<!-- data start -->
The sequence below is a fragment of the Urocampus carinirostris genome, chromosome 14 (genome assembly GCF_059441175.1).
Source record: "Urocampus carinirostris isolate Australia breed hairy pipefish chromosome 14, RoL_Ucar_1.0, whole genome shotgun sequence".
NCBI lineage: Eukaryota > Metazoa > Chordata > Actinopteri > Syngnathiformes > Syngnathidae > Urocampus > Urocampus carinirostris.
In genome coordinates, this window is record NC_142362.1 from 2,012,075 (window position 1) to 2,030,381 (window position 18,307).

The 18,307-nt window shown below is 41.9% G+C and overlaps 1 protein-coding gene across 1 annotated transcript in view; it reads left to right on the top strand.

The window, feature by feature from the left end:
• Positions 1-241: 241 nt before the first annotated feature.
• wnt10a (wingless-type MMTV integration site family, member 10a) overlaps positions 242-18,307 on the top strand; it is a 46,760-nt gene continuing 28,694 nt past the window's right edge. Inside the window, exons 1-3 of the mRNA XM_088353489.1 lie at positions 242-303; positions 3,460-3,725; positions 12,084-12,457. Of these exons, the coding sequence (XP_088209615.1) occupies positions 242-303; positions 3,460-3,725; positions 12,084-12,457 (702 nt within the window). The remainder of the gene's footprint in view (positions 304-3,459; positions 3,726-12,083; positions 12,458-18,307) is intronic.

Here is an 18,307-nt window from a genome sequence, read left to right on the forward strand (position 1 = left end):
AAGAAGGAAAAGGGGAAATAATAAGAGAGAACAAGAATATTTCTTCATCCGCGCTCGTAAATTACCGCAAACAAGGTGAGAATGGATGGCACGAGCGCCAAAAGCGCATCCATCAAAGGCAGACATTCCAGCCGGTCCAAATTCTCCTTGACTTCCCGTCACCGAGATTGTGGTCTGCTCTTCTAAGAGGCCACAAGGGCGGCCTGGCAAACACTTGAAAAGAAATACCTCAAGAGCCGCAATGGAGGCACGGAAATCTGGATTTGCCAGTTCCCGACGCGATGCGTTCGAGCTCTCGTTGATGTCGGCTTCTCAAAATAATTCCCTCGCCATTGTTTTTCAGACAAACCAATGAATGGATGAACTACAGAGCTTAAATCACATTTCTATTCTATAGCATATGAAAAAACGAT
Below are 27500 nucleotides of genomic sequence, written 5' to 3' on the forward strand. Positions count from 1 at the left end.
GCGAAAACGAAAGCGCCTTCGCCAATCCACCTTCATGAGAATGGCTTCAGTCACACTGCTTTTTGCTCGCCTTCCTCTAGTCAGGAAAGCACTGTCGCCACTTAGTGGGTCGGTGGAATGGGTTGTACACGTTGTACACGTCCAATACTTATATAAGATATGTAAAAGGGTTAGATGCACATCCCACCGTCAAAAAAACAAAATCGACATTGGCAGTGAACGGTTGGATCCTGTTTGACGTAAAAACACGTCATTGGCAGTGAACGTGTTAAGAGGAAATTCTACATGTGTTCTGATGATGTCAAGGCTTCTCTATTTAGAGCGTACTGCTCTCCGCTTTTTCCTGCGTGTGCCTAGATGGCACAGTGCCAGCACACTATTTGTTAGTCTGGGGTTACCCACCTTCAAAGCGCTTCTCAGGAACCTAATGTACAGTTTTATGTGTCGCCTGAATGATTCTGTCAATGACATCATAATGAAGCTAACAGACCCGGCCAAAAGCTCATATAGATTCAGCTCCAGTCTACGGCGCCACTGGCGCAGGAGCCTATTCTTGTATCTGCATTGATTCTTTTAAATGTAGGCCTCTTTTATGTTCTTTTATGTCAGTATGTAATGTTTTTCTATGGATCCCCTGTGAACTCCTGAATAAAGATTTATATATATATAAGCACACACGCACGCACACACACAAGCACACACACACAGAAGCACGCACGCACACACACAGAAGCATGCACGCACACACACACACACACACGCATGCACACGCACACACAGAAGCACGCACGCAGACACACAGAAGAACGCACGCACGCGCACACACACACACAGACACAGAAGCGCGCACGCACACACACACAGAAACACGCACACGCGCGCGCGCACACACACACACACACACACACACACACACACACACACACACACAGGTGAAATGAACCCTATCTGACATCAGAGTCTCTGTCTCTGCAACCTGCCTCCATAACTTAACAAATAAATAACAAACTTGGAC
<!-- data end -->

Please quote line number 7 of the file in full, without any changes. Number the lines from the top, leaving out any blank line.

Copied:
• Positions 1-241: 241 nt before the first annotated feature.